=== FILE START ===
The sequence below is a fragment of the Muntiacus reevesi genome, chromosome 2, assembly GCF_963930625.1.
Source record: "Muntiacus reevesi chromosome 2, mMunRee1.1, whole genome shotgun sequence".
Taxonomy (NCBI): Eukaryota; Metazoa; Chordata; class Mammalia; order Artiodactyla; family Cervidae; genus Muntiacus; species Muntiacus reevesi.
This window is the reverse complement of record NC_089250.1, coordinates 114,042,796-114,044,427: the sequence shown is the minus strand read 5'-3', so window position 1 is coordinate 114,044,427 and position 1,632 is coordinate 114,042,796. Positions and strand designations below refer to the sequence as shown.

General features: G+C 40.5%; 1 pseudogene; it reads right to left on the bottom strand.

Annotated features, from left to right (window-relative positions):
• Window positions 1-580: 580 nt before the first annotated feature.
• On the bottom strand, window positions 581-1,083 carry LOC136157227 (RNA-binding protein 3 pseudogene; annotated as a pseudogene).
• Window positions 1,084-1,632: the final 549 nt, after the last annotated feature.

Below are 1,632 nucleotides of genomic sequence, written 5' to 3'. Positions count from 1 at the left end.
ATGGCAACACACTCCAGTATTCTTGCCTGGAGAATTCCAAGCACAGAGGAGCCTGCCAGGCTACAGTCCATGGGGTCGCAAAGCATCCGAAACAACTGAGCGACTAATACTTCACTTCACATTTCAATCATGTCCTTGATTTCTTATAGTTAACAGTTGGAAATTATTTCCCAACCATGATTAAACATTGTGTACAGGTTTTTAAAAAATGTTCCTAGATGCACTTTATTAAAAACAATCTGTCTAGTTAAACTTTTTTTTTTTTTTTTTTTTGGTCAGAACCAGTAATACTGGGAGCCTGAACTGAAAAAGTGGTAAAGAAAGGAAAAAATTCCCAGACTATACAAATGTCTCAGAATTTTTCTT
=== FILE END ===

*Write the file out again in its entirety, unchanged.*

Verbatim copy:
The sequence below is a fragment of the Muntiacus reevesi genome, chromosome 2, assembly GCF_963930625.1.
Source record: "Muntiacus reevesi chromosome 2, mMunRee1.1, whole genome shotgun sequence".
Taxonomy (NCBI): Eukaryota; Metazoa; Chordata; class Mammalia; order Artiodactyla; family Cervidae; genus Muntiacus; species Muntiacus reevesi.
This window is the reverse complement of record NC_089250.1, coordinates 114,042,796-114,044,427: the sequence shown is the minus strand read 5'-3', so window position 1 is coordinate 114,044,427 and position 1,632 is coordinate 114,042,796. Positions and strand designations below refer to the sequence as shown.

General features: G+C 40.5%; 1 pseudogene; it reads right to left on the bottom strand.

Annotated features, from left to right (window-relative positions):
• Window positions 1-580: 580 nt before the first annotated feature.
• On the bottom strand, window positions 581-1,083 carry LOC136157227 (RNA-binding protein 3 pseudogene; annotated as a pseudogene).
• Window positions 1,084-1,632: the final 549 nt, after the last annotated feature.

Below are 1,632 nucleotides of genomic sequence, written 5' to 3'. Positions count from 1 at the left end.
ATGGCAACACACTCCAGTATTCTTGCCTGGAGAATTCCAAGCACAGAGGAGCCTGCCAGGCTACAGTCCATGGGGTCGCAAAGCATCCGAAACAACTGAGCGACTAATACTTCACTTCACATTTCAATCATGTCCTTGATTTCTTATAGTTAACAGTTGGAAATTATTTCCCAACCATGATTAAACATTGTGTACAGGTTTTTAAAAAATGTTCCTAGATGCACTTTATTAAAAACAATCTGTCTAGTTAAACTTTTTTTTTTTTTTTTTTTTGGTCAGAACCAGTAATACTGGGAGCCTGAACTGAAAAAGTGGTAAAGAAAGGAAAAAATTCCCAGACTATACAAATGTCTCAGAATTTTTCTT